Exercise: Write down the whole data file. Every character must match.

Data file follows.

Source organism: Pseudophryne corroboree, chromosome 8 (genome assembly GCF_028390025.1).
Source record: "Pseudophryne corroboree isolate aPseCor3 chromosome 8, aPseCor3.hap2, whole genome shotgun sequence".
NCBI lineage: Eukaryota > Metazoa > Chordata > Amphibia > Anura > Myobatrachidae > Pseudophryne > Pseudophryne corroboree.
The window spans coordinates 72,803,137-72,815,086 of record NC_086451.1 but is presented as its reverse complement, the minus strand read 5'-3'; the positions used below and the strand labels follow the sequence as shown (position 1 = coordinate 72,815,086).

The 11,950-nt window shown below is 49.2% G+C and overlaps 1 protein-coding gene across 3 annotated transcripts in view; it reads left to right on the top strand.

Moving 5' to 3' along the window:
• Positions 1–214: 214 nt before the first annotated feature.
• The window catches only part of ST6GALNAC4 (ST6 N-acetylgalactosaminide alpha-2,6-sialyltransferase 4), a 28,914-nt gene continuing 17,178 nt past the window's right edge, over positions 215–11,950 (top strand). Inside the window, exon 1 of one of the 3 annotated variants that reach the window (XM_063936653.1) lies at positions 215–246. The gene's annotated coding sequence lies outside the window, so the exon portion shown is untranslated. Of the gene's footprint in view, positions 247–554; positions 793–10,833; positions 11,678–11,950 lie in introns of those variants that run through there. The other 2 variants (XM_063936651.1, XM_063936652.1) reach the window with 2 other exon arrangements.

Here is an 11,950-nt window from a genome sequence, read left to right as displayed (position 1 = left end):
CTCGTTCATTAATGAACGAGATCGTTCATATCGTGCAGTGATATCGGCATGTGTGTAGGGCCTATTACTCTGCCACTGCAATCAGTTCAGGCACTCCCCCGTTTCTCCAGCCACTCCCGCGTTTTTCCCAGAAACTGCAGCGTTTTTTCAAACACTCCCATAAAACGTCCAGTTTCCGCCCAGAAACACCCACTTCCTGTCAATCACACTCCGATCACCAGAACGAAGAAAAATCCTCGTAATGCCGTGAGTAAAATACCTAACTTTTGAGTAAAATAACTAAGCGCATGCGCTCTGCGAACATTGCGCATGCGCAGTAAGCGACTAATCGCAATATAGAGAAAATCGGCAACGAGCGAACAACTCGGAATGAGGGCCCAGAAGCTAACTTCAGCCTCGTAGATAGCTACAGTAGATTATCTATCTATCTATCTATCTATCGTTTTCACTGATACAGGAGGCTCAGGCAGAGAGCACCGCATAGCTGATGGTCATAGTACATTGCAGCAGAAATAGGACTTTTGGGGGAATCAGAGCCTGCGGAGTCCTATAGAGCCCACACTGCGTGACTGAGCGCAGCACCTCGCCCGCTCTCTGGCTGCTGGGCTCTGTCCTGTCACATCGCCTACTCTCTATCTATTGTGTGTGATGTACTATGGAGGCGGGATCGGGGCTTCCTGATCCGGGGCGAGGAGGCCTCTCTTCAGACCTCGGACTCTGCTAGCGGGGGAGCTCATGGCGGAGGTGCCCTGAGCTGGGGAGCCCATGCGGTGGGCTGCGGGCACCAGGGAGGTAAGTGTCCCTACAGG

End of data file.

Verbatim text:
Source organism: Pseudophryne corroboree, chromosome 8 (genome assembly GCF_028390025.1).
Source record: "Pseudophryne corroboree isolate aPseCor3 chromosome 8, aPseCor3.hap2, whole genome shotgun sequence".
NCBI lineage: Eukaryota > Metazoa > Chordata > Amphibia > Anura > Myobatrachidae > Pseudophryne > Pseudophryne corroboree.
The window spans coordinates 72,803,137-72,815,086 of record NC_086451.1 but is presented as its reverse complement, the minus strand read 5'-3'; the positions used below and the strand labels follow the sequence as shown (position 1 = coordinate 72,815,086).

The 11,950-nt window shown below is 49.2% G+C and overlaps 1 protein-coding gene across 3 annotated transcripts in view; it reads left to right on the top strand.

Moving 5' to 3' along the window:
• Positions 1–214: 214 nt before the first annotated feature.
• The window catches only part of ST6GALNAC4 (ST6 N-acetylgalactosaminide alpha-2,6-sialyltransferase 4), a 28,914-nt gene continuing 17,178 nt past the window's right edge, over positions 215–11,950 (top strand). Inside the window, exon 1 of one of the 3 annotated variants that reach the window (XM_063936653.1) lies at positions 215–246. The gene's annotated coding sequence lies outside the window, so the exon portion shown is untranslated. Of the gene's footprint in view, positions 247–554; positions 793–10,833; positions 11,678–11,950 lie in introns of those variants that run through there. The other 2 variants (XM_063936651.1, XM_063936652.1) reach the window with 2 other exon arrangements.

Here is an 11,950-nt window from a genome sequence, read left to right as displayed (position 1 = left end):
CTCGTTCATTAATGAACGAGATCGTTCATATCGTGCAGTGATATCGGCATGTGTGTAGGGCCTATTACTCTGCCACTGCAATCAGTTCAGGCACTCCCCCGTTTCTCCAGCCACTCCCGCGTTTTTCCCAGAAACTGCAGCGTTTTTTCAAACACTCCCATAAAACGTCCAGTTTCCGCCCAGAAACACCCACTTCCTGTCAATCACACTCCGATCACCAGAACGAAGAAAAATCCTCGTAATGCCGTGAGTAAAATACCTAACTTTTGAGTAAAATAACTAAGCGCATGCGCTCTGCGAACATTGCGCATGCGCAGTAAGCGACTAATCGCAATATAGAGAAAATCGGCAACGAGCGAACAACTCGGAATGAGGGCCCAGAAGCTAACTTCAGCCTCGTAGATAGCTACAGTAGATTATCTATCTATCTATCTATCTATCGTTTTCACTGATACAGGAGGCTCAGGCAGAGAGCACCGCATAGCTGATGGTCATAGTACATTGCAGCAGAAATAGGACTTTTGGGGGAATCAGAGCCTGCGGAGTCCTATAGAGCCCACACTGCGTGACTGAGCGCAGCACCTCGCCCGCTCTCTGGCTGCTGGGCTCTGTCCTGTCACATCGCCTACTCTCTATCTATTGTGTGTGATGTACTATGGAGGCGGGATCGGGGCTTCCTGATCCGGGGCGAGGAGGCCTCTCTTCAGACCTCGGACTCTGCTAGCGGGGGAGCTCATGGCGGAGGTGCCCTGAGCTGGGGAGCCCATGCGGTGGGCTGCGGGCACCAGGGAGGTAAGTGTCCCTACAGG